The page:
Confession

Fiona, who has a mental age of 12, is also questioned before the arrival of her solicitor and she admits after 2 hours of questioning that she did assist Elizabeth, but she only did so because she finds her intimidating.
Elizabeth and Fiona have previous convictions for burglary and theft and are anxious that these should not be revealed to the jury. Elizabeth informs you that she was at home with her partner James at the time of the alleged offence and has therefore been wrongfully charged. Elizabeth instructs you that James is willing to give evidence on her behalf. Fiona claims that she did inform the interviewing officer of her wish to have her solicitor present before she was interviewed, the officer she claims offered to deal with her leniently if she admitted to her participation in the offence.
Are the confessions obtained by the police from Elizabeth and Fiona in the interview admissible as evidence in the offence charged against them Is James qualified to give testimonial evidence in behalf of Elizabeth And will the previous conviction of Elizabeth and Fiona for burglary and theft admissible as evidence against them in this case
The current laws of the United Kingdom admit confession as a form of testimonial evidence in an offence charged against a defendant. However, in order to be admissible, a confession is subject to certain conditions or requirements. Confession that was obtained through oppression or violation of the defendant’s (human) rights is excluded or inadmissible as evidence in the offence charged against him. To understand the admissibility of the confessions and to answer other relevant issues in this case, it is first essential to analyze history, definition and the conditions for a confession to be admissible as evidence in criminal cases.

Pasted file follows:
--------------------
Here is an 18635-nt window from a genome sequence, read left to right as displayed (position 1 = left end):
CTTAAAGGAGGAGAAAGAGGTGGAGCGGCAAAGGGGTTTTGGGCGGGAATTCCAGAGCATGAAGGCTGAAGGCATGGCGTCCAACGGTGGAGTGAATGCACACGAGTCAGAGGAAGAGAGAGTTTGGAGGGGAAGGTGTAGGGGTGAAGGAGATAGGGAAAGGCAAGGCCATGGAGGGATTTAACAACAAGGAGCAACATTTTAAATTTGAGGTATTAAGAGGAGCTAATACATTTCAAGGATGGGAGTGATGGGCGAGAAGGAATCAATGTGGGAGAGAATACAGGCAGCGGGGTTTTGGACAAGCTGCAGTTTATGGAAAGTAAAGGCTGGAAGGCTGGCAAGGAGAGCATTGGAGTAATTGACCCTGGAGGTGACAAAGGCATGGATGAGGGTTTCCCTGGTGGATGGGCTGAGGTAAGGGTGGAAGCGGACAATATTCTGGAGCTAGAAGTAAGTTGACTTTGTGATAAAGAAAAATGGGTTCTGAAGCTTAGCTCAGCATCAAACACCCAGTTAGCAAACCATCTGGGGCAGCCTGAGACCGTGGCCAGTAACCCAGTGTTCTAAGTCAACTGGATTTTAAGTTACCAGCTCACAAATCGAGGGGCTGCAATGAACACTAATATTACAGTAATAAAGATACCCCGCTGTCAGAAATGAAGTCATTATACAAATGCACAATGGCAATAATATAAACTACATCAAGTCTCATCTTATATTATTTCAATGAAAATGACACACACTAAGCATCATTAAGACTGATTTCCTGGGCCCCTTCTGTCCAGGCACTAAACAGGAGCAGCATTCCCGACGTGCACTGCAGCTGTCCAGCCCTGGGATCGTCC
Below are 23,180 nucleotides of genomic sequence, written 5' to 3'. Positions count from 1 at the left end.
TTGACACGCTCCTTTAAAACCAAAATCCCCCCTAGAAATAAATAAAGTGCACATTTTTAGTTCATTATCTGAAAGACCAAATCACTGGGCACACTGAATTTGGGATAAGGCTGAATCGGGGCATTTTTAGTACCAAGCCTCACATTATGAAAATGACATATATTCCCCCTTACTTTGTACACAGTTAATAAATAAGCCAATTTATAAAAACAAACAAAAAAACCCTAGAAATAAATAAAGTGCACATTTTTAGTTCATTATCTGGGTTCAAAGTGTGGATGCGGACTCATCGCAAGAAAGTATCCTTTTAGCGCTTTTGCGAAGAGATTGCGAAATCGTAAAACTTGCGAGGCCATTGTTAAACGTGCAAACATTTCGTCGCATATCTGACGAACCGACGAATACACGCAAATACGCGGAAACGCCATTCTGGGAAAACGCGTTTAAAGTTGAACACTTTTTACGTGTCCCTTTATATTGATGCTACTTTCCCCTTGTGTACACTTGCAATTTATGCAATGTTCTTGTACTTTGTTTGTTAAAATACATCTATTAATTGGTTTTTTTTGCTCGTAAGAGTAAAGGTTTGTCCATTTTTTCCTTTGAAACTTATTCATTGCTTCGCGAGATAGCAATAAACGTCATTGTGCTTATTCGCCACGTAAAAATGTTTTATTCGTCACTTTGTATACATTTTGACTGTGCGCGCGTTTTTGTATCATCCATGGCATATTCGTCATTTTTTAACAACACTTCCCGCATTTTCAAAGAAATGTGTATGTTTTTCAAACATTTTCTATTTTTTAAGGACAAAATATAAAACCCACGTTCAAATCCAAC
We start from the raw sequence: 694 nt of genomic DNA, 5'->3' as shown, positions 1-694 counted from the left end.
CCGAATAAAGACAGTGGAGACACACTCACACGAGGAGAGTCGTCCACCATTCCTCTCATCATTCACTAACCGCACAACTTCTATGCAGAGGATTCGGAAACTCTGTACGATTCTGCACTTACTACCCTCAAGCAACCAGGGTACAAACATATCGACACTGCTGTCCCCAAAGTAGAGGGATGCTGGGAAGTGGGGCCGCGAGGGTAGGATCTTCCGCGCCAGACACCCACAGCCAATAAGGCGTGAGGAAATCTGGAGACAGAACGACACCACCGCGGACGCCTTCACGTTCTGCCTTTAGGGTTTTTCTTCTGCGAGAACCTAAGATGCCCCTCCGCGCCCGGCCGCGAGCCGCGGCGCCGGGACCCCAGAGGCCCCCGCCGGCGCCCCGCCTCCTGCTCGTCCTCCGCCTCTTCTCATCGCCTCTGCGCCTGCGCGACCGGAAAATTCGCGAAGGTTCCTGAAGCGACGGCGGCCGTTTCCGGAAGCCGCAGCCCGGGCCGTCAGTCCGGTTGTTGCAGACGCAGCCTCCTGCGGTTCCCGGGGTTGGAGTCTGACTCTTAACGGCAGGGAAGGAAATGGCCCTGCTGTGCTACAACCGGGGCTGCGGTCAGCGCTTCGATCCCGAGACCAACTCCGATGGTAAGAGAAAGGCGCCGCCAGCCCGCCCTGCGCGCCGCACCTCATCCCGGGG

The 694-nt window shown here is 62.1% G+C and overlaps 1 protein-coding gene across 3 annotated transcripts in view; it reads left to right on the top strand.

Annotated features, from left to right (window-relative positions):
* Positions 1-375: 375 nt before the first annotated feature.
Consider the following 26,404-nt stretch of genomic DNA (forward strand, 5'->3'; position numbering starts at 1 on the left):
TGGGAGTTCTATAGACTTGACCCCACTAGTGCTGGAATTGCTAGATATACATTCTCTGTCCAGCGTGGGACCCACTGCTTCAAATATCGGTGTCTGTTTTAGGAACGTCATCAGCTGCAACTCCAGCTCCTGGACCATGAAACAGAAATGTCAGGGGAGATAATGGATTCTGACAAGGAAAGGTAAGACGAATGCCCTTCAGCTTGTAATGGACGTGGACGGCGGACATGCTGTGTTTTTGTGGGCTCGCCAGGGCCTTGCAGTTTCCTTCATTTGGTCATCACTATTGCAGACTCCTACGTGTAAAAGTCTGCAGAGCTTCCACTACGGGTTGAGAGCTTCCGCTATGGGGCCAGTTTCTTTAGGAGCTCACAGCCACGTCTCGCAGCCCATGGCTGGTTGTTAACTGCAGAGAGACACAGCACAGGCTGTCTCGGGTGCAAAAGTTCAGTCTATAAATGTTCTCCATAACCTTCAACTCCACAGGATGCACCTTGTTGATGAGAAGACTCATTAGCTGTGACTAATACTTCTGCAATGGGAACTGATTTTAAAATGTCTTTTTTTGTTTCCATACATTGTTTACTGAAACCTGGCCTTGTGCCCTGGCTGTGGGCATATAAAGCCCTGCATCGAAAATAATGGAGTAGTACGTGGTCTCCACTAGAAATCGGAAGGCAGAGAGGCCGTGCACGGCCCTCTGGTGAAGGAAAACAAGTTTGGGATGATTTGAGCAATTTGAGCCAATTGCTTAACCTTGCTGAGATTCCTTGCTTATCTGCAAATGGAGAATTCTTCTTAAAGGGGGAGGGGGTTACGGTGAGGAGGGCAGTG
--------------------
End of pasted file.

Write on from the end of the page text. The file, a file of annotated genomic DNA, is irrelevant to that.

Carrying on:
Historical Perspectives on the Issues Relating to Confessions
Most of the decisions in criminal cases at the United Kingdom were based on common law. Under this law, evidence even if improperly obtained is admissible as long as it is relevant to an issue of a case. "A trial judge has no discretion to refuse the acceptance of relevant evidences on the ground that it was improperly obtained or obtained through unfair means" (R v Sang, 1979, UKHL 3).
However, with the passage of time, new codes were passed in the United Kingdom that limited or modified the use of common law in deciding cases. Important of these laws are the Police and Criminal Evidence Act 1984, herein referred to as PACE 1984, and the Criminal Justice Act 2003 that will be the primary bases of the arguments to be laid down in this presentation.
The Police and Criminal Evidence Act of 1984 (PACE) (1984 c. 60) is an Act of Parliament which instituted a legislative framework for the powers of police officers in England and Wales to combat crime, as well as providing codes of practice for the exercise of this powers"
On the other hand, the Criminal Justice Act of 2003 provides guidelines on the admissibility in criminal proceedings of various evidences.
The passage of these laws gave a new requirement for evidence to be admissible in criminal cases, that is, competency. In general, evidence is admissible in court proceedings if it is competent and relevant. Evidence is competent if it is not excluded by any rule of law, and it is relevant if it has a logical connection in the facts in issue. Evidence obtained violating these requirements is inadmissible in cour

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